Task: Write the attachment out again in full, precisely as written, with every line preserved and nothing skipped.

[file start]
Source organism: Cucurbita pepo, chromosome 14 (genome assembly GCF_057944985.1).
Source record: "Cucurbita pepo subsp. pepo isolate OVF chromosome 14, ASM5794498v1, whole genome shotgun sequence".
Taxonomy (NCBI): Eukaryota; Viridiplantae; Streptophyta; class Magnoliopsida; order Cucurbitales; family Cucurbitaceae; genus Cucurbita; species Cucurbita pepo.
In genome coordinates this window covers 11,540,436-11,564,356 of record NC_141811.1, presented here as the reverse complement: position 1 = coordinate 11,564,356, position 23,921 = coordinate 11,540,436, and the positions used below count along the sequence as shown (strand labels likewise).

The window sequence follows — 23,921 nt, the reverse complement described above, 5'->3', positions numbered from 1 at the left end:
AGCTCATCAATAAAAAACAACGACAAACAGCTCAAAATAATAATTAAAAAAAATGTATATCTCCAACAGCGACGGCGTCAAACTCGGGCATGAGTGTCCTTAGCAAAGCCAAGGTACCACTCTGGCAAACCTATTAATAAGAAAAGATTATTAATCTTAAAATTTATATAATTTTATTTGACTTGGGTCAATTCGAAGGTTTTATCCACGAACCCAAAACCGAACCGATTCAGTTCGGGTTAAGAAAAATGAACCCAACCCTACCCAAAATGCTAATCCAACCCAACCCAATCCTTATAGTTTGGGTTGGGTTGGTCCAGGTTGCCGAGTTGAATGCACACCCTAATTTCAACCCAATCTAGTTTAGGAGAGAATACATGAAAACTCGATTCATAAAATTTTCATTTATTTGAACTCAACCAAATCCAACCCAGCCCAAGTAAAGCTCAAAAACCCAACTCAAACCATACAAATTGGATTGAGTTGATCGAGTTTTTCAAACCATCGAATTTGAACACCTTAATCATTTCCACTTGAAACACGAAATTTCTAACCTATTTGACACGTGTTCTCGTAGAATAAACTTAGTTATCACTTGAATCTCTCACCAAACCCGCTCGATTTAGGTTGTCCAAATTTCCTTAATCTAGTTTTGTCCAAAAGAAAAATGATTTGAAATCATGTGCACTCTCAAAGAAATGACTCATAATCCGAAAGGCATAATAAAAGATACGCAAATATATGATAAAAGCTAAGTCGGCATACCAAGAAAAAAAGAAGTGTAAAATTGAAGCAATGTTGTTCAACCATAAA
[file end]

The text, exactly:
Source organism: Cucurbita pepo, chromosome 14 (genome assembly GCF_057944985.1).
Source record: "Cucurbita pepo subsp. pepo isolate OVF chromosome 14, ASM5794498v1, whole genome shotgun sequence".
Taxonomy (NCBI): Eukaryota; Viridiplantae; Streptophyta; class Magnoliopsida; order Cucurbitales; family Cucurbitaceae; genus Cucurbita; species Cucurbita pepo.
In genome coordinates this window covers 11,540,436-11,564,356 of record NC_141811.1, presented here as the reverse complement: position 1 = coordinate 11,564,356, position 23,921 = coordinate 11,540,436, and the positions used below count along the sequence as shown (strand labels likewise).

The window sequence follows — 23,921 nt, the reverse complement described above, 5'->3', positions numbered from 1 at the left end:
AGCTCATCAATAAAAAACAACGACAAACAGCTCAAAATAATAATTAAAAAAAATGTATATCTCCAACAGCGACGGCGTCAAACTCGGGCATGAGTGTCCTTAGCAAAGCCAAGGTACCACTCTGGCAAACCTATTAATAAGAAAAGATTATTAATCTTAAAATTTATATAATTTTATTTGACTTGGGTCAATTCGAAGGTTTTATCCACGAACCCAAAACCGAACCGATTCAGTTCGGGTTAAGAAAAATGAACCCAACCCTACCCAAAATGCTAATCCAACCCAACCCAATCCTTATAGTTTGGGTTGGGTTGGTCCAGGTTGCCGAGTTGAATGCACACCCTAATTTCAACCCAATCTAGTTTAGGAGAGAATACATGAAAACTCGATTCATAAAATTTTCATTTATTTGAACTCAACCAAATCCAACCCAGCCCAAGTAAAGCTCAAAAACCCAACTCAAACCATACAAATTGGATTGAGTTGATCGAGTTTTTCAAACCATCGAATTTGAACACCTTAATCATTTCCACTTGAAACACGAAATTTCTAACCTATTTGACACGTGTTCTCGTAGAATAAACTTAGTTATCACTTGAATCTCTCACCAAACCCGCTCGATTTAGGTTGTCCAAATTTCCTTAATCTAGTTTTGTCCAAAAGAAAAATGATTTGAAATCATGTGCACTCTCAAAGAAATGACTCATAATCCGAAAGGCATAATAAAAGATACGCAAATATATGATAAAAGCTAAGTCGGCATACCAAGAAAAAAAGAAGTGTAAAATTGAAGCAATGTTGTTCAACCATAAA